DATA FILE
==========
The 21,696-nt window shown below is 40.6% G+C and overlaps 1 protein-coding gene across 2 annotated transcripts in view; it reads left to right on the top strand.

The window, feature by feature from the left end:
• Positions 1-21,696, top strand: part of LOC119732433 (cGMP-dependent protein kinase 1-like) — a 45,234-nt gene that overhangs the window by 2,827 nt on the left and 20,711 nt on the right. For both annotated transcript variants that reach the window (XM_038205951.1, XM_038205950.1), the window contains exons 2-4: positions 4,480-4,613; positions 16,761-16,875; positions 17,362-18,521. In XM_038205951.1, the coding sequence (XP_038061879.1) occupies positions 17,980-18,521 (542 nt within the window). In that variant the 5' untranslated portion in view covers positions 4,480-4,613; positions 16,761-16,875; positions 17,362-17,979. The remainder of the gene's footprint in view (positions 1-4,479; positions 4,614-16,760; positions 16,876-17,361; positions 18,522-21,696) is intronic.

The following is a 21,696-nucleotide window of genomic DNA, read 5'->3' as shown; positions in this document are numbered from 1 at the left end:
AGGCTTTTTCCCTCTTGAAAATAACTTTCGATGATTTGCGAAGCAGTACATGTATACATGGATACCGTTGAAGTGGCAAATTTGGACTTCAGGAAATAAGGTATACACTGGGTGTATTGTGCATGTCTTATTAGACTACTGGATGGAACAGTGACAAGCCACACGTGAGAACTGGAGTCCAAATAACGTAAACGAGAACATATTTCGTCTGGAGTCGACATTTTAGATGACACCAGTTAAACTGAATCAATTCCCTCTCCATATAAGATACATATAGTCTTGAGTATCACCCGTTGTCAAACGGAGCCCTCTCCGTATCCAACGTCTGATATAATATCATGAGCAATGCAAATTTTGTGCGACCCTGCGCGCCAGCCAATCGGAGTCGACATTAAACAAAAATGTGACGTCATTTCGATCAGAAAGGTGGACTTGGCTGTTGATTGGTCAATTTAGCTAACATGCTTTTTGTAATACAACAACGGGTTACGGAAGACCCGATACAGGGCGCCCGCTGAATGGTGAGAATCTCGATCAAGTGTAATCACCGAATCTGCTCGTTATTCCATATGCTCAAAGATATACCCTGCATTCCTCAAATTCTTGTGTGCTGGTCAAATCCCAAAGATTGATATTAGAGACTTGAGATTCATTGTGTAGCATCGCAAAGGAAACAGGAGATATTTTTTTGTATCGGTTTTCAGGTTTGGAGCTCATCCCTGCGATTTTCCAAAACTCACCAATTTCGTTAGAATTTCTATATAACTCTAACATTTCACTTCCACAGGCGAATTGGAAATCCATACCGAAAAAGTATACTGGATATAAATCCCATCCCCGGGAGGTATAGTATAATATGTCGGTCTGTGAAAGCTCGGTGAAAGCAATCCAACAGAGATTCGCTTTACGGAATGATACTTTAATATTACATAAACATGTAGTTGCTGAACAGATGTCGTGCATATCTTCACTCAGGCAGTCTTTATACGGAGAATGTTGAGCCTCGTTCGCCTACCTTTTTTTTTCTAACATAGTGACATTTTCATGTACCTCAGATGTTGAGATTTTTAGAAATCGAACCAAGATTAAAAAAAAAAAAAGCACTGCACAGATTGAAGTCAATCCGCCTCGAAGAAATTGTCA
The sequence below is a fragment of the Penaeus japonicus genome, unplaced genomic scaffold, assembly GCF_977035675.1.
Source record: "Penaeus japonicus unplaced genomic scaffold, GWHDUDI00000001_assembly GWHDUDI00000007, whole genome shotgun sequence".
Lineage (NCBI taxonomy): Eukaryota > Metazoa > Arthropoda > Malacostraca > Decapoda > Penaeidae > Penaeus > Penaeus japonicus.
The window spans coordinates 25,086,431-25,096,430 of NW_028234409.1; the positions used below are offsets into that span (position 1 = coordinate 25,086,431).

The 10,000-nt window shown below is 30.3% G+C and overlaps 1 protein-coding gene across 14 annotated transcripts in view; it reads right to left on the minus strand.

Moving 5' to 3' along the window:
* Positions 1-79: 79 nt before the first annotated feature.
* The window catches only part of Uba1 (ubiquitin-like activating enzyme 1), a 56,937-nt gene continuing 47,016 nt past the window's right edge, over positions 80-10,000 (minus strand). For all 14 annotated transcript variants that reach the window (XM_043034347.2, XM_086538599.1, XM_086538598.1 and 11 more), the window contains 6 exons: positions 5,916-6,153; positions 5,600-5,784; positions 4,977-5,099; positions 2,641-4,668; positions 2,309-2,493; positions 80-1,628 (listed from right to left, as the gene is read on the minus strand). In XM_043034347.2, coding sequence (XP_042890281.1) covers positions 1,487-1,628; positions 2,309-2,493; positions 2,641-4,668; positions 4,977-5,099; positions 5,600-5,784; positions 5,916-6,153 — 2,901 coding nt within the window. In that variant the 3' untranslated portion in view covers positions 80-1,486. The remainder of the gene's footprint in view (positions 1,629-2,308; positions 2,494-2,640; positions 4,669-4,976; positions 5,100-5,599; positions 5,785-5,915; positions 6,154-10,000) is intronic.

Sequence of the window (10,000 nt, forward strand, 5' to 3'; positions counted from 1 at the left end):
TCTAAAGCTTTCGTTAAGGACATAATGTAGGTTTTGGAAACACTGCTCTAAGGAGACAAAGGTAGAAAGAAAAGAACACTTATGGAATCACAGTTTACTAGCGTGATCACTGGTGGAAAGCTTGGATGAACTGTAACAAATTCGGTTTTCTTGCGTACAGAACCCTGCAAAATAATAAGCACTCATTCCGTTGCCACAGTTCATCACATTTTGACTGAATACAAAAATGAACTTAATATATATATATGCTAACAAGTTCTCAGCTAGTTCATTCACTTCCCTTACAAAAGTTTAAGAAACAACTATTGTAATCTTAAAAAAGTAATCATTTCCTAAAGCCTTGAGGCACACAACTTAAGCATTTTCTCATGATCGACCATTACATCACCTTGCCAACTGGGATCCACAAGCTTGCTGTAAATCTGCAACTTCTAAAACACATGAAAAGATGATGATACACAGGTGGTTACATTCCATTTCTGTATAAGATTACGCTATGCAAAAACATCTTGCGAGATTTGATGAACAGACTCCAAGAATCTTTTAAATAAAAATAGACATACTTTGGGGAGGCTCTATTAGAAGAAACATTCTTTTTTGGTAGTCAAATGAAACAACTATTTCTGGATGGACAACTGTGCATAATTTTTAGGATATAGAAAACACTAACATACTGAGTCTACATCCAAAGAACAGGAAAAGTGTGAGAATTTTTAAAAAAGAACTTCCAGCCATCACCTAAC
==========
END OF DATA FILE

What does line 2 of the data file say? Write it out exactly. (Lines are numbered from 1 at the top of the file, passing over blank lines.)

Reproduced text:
The window, feature by feature from the left end: